Archive for Journey of a Lifetime
This will, I think, be my last post. I left the Carterets over a year ago now and have been privileged to have that journey, and those people, dominate my life since. I’ve lost track of the number of places I have been to talk about what is happening, as well as the number of articles written and interviews I’ve done. On Wednesday, I gave my last in the series of regional lectures organised by the Royal Geographical Society (and IBG), at the Brewhouse Theatre in Taunton, Somerset, and I couldn’t have wished for a nicer audience with which to finish. I had to draw the questions at the end to a close, but could easily have gone on talking for hours. The night before, in London, we didn’t win the One World Media Award for radio documentary of the year (though the doco that did is well worth a listen), but I genuinely don’t mind. The whole thing has been a pleasure from start to finish. I still keep in touch every now and then with Ruth from the islands, who calls when she is on the Bougainville mainland and lets me know what is happening, but it feels like this chapter of my life is drawing to a close. I have a standing invitiation to go back to the islands, Ruth says, though I don’t know if I should take it. I think it is more important that other people – academics, scientists, aid workers, governments – visit the islands now, and try to learn some of the lessons from this, first, evacuation of a people before we face many more like it in the years to come. So, to all of you who have shared the journey, thanks. It’s been a pleasure.
A few more tour dates have been added for next year, which I have listed in the column to the right. As well as these public dates, I’ve also been asked to speak at quite a few schools, colleges and university societies. I’m pursuing a policy of saying yes to all of these invitations – after all, I was given a slab of money to make the Journey of a Lifetime, the least I can do is share the experience – which means I’m going to be nice and busy in 2010.
I gave the Monday Night Lecture at the Royal Geographical Society about the Carterets journey this week (would have blogged earlier, but have been laid up with flu). It was a real privilege, it was good fun and a great way to end the year on a project that, to my suprise, has come to dominate the year.
A whole bunch of friends and family came down to watch, as well as the entire class six of Clearwell Primary School – one of the schools that I visited before and after I went to the islands, and who followed the journey live on this blog. The Society president, Michael Palin, hosted the night and seemed pretty happy with how it went. He also got me very drunk on port at the dinner afterwards. Despite all this dutch courage, however, I never had the guts to ask him to show me his silly walk…
East, Dan, east. The Carteret Islands are in the east of Papua New Guinea. Not, as you said three times in the course of the programme, the west. Idiot boy.
That apart, I really enjoyed listening to the programme (which can be downloaded here), maybe more than anyone else who did. I could remember every moment; the heat, the music, the taste of the fish eyes…
Simon Elmes at the BBC did a great job stitching it all together and I’m really proud to have worked with him on it. The programme has also been made the Radio 4 ‘podcast of the week’. My Aunty Sue says they should give me a badge.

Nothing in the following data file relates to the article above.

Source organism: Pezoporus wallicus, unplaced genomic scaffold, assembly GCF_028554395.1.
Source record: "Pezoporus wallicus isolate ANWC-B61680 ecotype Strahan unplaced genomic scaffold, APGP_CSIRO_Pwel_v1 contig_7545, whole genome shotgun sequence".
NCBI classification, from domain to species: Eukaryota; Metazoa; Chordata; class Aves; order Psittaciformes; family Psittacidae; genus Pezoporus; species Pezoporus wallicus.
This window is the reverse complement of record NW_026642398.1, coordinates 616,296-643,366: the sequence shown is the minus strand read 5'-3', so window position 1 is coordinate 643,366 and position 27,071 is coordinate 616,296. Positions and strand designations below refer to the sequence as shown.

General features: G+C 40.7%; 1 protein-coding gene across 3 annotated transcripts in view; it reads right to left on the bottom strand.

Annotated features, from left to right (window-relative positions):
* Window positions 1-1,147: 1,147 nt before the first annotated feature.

Latest news: This just in from the Carteret Islands…
I had no idea when I started this journey just how long it would take, nor how much of my life it would fill, nor how much I would get from it.
For those who want to hear me take some of those steps, the broadcast of the radio programme about the journey to ad life on the islands will be broadcast tomorrow, Friday September 4, at 11am on Radio 4. I haven’t heard it yet, so will be one of those listening – along with my mum.
But there’s more…
The Journey of a Lifetime radio programme has been scheduled to go to air on BBC Radio 4 at 11am on Friday September 11th 2009. It’s a chance to hear some of the sounds and people I recorded over on the islands (most of whom will do a much better job than me of describing what is happening). I haven’t played any part in cutting it together so I will be just as interested as anyone to see what they make of it.
I’ve also been asked to give one of the Monday night lectures at the Royal Geographical Society on October 5. It’s a great honour and I hope I can do the people justice (both those on the islands and those who turn up on the night itself). I was speaking about the trip at my old primary school today, which was great – that’s one of the slides I used on the left. If that audience is any guide then there is a substantial interest among people to find out where the islanders go to the toilet. I promise you, on October 5, all will be revealed…
Spent a good part of today going through the various pots, pockets and bank accounts used to finance the expedition to make sure I have at least some idea of where all the money went. It’s amazing how complicated things can get when you are working in an economy where the sea shell is a recognised form of currency and the nearest bank is a three-hour boat ride away, and doesn’t accept your card.
Doing so has really driven home that this expedition simply would not have been possible without generous support, and among those who provided it, I would particularly like to single out the Ashden Trust.